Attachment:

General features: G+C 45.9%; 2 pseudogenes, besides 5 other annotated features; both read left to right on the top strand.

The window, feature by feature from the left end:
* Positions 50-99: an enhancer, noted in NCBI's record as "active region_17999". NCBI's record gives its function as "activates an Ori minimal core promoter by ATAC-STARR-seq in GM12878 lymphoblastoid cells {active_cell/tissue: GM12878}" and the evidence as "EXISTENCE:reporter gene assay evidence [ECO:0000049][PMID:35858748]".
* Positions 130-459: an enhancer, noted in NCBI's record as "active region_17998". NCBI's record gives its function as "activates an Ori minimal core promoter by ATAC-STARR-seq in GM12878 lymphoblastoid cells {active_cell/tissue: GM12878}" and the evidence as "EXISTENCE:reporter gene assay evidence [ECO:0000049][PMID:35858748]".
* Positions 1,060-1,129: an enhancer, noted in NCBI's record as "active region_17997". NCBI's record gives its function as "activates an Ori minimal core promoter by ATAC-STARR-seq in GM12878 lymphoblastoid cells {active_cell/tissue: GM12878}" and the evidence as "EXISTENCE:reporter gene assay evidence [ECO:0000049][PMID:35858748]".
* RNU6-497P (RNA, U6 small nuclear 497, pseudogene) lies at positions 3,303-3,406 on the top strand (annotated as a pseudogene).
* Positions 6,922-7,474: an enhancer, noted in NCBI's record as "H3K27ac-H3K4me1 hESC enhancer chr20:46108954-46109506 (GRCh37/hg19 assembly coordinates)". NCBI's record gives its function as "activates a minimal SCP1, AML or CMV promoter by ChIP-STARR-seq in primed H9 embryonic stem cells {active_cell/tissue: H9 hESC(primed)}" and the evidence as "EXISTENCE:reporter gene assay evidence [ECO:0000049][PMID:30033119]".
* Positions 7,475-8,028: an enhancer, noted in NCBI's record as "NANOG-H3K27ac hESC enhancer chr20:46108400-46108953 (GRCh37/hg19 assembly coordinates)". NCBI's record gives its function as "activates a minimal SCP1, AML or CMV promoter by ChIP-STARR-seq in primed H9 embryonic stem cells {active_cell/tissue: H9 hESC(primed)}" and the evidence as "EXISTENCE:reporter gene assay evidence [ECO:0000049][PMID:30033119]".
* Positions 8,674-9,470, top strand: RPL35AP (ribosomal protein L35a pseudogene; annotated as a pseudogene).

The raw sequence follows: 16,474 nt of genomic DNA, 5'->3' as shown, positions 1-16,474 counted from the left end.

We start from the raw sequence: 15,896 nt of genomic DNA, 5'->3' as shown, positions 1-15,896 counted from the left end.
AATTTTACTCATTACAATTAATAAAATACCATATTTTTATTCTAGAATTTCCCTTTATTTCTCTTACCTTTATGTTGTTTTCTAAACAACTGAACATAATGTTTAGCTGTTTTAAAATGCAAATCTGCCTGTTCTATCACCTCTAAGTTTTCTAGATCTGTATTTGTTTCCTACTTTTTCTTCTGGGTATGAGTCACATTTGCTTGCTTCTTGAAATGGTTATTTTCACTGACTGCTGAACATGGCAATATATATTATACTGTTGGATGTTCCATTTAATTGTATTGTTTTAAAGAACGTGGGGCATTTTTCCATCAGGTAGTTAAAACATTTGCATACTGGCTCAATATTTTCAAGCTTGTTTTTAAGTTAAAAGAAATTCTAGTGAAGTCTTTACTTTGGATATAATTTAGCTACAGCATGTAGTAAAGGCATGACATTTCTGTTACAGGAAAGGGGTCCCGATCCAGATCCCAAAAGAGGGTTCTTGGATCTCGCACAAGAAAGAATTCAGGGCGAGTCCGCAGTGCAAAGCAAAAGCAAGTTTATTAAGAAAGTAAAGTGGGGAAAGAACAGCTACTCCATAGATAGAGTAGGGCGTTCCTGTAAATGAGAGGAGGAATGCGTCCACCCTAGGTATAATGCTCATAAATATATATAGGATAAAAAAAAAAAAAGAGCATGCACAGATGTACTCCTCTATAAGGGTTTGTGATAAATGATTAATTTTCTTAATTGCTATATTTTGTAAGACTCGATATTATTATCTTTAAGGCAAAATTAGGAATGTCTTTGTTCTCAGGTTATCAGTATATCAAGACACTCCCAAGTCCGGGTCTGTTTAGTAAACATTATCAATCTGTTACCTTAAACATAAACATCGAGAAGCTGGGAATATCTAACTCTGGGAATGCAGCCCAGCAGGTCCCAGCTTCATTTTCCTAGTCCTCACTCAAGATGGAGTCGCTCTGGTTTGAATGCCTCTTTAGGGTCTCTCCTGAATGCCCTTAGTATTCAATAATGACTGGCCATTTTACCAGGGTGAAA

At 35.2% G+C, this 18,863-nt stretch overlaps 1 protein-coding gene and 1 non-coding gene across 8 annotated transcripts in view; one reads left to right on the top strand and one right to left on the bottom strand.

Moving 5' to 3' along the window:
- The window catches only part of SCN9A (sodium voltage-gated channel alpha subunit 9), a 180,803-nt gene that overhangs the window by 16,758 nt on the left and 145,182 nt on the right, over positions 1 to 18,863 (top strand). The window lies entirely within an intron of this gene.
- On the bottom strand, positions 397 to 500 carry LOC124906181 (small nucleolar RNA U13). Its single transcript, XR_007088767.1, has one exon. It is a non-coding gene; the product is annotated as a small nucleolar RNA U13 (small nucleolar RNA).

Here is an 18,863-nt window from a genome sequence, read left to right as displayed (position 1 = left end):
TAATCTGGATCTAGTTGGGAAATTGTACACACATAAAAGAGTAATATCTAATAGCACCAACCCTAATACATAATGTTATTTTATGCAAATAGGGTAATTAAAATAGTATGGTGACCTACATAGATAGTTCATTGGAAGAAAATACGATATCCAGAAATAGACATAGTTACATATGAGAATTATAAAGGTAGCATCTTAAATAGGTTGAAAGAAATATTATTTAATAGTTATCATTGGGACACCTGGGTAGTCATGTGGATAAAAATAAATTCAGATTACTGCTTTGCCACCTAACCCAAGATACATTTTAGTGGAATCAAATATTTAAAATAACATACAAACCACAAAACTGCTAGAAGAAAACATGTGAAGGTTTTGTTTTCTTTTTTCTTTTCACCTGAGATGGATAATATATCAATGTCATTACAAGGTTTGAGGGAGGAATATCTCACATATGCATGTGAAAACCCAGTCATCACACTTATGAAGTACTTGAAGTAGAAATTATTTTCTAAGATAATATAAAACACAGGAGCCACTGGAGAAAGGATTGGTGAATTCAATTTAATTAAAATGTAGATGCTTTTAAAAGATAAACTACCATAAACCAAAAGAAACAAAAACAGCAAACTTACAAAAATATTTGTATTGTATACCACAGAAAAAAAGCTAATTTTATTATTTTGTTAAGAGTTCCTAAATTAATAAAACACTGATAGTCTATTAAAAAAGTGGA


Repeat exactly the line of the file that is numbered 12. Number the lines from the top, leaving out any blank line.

AATTTTACTCATTACAATTAATAAAATACCATATTTTTATTCTAGAATTTCCCTTTATTTCTCTTACCTTTATGTTGTTTTCTAAACAACTGAACATAATGTTTAGCTGTTTTAAAATGCAAATCTGCCTGTTCTATCACCTCTAAGTTTTCTAGATCTGTATTTGTTTCCTACTTTTTCTTCTGGGTATGAGTCACATTTGCTTGCTTCTTGAAATGGTTATTTTCACTGACTGCTGAACATGGCAATATATATTATACTGTTGGATGTTCCATTTAATTGTATTGTTTTAAAGAACGTGGGGCATTTTTCCATCAGGTAGTTAAAACATTTGCATACTGGCTCAATATTTTCAAGCTTGTTTTTAAGTTAAAAGAAATTCTAGTGAAGTCTTTACTTTGGATATAATTTAGCTACAGCATGTAGTAAAGGCATGACATTTCTGTTACAGGAAAGGGGTCCCGATCCAGATCCCAAAAGAGGGTTCTTGGATCTCGCACAAGAAAGAATTCAGGGCGAGTCCGCAGTGCAAAGCAAAAGCAAGTTTATTAAGAAAGTAAAGTGGGGAAAGAACAGCTACTCCATAGATAGAGTAGGGCGTTCCTGTAAATGAGAGGAGGAATGCGTCCACCCTAGGTATAATGCTCATAAATATATATAGGATAAAAAAAAAAAAAGAGCATGCACAGATGTACTCCTCTATAAGGGTTTGTGATAAATGATTAATTTTCTTAATTGCTATATTTTGTAAGACTCGATATTATTATCTTTAAGGCAAAATTAGGAATGTCTTTGTTCTCAGGTTATCAGTATATCAAGACACTCCCAAGTCCGGGTCTGTTTAGTAAACATTATCAATCTGTTACCTTAAACATAAACATCGAGAAGCTGGGAATATCTAACTCTGGGAATGCAGCCCAGCAGGTCCCAGCTTCATTTTCCTAGTCCTCACTCAAGATGGAGTCGCTCTGGTTTGAATGCCTCTTTAGGGTCTCTCCTGAATGCCCTTAGTATTCAATAATGACTGGCCATTTTACCAGGGTGAAA